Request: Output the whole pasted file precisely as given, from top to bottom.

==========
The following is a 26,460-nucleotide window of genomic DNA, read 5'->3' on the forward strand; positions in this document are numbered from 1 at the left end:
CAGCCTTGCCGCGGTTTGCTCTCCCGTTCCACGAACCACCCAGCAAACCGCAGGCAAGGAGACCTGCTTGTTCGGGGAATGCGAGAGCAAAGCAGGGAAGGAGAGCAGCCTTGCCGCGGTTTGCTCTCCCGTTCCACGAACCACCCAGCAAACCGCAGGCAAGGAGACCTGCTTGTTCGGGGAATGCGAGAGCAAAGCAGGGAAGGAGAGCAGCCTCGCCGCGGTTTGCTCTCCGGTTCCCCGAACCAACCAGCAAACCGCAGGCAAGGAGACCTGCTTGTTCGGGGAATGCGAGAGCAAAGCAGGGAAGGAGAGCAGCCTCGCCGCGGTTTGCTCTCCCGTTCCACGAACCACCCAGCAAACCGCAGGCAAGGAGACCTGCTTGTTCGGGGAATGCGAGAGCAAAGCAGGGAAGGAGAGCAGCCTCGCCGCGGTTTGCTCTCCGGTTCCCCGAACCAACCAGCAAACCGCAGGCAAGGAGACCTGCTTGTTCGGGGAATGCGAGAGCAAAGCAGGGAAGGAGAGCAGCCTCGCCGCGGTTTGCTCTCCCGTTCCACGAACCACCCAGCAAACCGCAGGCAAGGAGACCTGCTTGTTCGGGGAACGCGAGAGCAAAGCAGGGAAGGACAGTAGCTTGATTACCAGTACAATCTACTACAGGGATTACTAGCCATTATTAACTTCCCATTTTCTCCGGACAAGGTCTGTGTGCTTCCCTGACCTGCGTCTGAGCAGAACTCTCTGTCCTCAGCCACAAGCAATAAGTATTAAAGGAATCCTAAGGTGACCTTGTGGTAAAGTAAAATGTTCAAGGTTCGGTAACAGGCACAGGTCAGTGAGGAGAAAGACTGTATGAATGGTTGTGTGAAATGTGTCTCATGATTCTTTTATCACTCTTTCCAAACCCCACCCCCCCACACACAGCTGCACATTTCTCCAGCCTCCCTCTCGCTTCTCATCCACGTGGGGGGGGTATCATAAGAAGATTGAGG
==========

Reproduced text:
The following is a 26,460-nucleotide window of genomic DNA, read 5'->3' on the forward strand; positions in this document are numbered from 1 at the left end:
CAGCCTTGCCGCGGTTTGCTCTCCCGTTCCACGAACCACCCAGCAAACCGCAGGCAAGGAGACCTGCTTGTTCGGGGAATGCGAGAGCAAAGCAGGGAAGGAGAGCAGCCTTGCCGCGGTTTGCTCTCCCGTTCCACGAACCACCCAGCAAACCGCAGGCAAGGAGACCTGCTTGTTCGGGGAATGCGAGAGCAAAGCAGGGAAGGAGAGCAGCCTCGCCGCGGTTTGCTCTCCGGTTCCCCGAACCAACCAGCAAACCGCAGGCAAGGAGACCTGCTTGTTCGGGGAATGCGAGAGCAAAGCAGGGAAGGAGAGCAGCCTCGCCGCGGTTTGCTCTCCCGTTCCACGAACCACCCAGCAAACCGCAGGCAAGGAGACCTGCTTGTTCGGGGAATGCGAGAGCAAAGCAGGGAAGGAGAGCAGCCTCGCCGCGGTTTGCTCTCCGGTTCCCCGAACCAACCAGCAAACCGCAGGCAAGGAGACCTGCTTGTTCGGGGAATGCGAGAGCAAAGCAGGGAAGGAGAGCAGCCTCGCCGCGGTTTGCTCTCCCGTTCCACGAACCACCCAGCAAACCGCAGGCAAGGAGACCTGCTTGTTCGGGGAACGCGAGAGCAAAGCAGGGAAGGACAGTAGCTTGATTACCAGTACAATCTACTACAGGGATTACTAGCCATTATTAACTTCCCATTTTCTCCGGACAAGGTCTGTGTGCTTCCCTGACCTGCGTCTGAGCAGAACTCTCTGTCCTCAGCCACAAGCAATAAGTATTAAAGGAATCCTAAGGTGACCTTGTGGTAAAGTAAAATGTTCAAGGTTCGGTAACAGGCACAGGTCAGTGAGGAGAAAGACTGTATGAATGGTTGTGTGAAATGTGTCTCATGATTCTTTTATCACTCTTTCCAAACCCCACCCCCCCACACACAGCTGCACATTTCTCCAGCCTCCCTCTCGCTTCTCATCCACGTGGGGGGGGTATCATAAGAAGATTGAGG